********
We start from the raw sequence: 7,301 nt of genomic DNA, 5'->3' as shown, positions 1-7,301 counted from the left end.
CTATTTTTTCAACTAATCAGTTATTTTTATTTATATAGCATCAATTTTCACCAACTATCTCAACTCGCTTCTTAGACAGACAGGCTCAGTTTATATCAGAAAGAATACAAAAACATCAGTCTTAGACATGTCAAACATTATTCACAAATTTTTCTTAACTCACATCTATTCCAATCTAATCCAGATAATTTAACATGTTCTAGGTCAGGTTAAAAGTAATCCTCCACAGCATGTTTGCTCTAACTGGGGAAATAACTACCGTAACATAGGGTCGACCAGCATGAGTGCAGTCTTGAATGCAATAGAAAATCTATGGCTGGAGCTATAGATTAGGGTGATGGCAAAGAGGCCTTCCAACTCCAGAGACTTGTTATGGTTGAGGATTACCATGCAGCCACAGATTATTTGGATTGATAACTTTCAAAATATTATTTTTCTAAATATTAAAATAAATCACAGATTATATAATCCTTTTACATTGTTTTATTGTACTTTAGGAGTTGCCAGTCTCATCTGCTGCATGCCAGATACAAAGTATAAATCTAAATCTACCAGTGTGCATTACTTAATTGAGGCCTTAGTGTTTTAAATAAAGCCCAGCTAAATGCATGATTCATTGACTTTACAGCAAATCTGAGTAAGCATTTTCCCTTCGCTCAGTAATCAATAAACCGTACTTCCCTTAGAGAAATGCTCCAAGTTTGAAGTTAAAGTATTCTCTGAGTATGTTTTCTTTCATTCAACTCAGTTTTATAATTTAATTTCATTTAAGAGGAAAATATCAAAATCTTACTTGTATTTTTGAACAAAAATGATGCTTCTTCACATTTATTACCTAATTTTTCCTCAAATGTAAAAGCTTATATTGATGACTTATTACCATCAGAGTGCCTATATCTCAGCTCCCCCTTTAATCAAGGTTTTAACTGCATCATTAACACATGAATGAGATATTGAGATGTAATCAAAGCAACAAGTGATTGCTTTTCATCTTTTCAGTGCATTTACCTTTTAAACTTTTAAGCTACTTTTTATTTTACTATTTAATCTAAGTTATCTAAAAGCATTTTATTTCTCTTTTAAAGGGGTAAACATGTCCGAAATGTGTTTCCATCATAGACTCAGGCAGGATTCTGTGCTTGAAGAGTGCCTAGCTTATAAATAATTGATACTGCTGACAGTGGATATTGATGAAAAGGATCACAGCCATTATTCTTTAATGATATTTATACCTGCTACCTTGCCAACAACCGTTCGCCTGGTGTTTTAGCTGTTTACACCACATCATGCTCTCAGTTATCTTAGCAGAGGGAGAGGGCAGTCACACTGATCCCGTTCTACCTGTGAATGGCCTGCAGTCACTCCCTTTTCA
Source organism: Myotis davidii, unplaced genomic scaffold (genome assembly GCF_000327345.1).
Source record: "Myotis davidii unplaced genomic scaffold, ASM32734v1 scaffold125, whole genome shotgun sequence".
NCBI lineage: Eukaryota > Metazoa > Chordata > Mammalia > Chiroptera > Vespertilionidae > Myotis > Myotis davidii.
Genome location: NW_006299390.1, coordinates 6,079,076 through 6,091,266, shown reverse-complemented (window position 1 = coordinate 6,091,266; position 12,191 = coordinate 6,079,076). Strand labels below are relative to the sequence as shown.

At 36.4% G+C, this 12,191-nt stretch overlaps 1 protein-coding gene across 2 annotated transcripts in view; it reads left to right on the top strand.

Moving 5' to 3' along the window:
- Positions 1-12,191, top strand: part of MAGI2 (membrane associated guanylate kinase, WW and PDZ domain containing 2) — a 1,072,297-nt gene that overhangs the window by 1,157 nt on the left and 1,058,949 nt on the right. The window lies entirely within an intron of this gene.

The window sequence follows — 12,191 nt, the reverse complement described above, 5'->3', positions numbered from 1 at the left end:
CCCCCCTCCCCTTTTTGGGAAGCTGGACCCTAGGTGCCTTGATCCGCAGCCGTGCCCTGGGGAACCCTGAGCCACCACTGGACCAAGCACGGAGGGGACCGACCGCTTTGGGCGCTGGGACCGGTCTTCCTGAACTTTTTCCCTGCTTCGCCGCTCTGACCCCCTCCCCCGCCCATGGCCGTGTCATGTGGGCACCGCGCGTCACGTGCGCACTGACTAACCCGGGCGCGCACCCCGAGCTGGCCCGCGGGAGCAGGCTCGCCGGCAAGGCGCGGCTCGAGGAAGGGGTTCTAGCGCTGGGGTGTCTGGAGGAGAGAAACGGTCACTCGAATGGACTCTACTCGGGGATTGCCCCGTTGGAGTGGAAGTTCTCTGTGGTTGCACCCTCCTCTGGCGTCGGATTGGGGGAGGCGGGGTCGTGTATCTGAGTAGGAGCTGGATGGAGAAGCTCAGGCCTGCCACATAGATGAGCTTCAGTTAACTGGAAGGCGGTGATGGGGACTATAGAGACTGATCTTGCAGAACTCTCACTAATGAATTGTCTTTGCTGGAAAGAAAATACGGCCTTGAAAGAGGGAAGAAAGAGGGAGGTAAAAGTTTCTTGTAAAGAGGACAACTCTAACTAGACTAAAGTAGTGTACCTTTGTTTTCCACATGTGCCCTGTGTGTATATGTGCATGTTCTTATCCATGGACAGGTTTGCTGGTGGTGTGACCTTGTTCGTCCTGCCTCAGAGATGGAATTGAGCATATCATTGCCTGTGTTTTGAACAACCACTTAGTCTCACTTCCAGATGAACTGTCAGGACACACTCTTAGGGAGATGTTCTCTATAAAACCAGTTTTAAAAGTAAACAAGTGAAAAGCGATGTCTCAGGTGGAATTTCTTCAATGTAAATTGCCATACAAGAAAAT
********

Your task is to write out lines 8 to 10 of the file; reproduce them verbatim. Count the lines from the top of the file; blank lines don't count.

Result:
Moving 5' to 3' along the window:
- Positions 1-12,191, top strand: part of MAGI2 (membrane associated guanylate kinase, WW and PDZ domain containing 2) — a 1,072,297-nt gene that overhangs the window by 1,157 nt on the left and 1,058,949 nt on the right. The window lies entirely within an intron of this gene.

The window sequence follows — 12,191 nt, the reverse complement described above, 5'->3', positions numbered from 1 at the left end: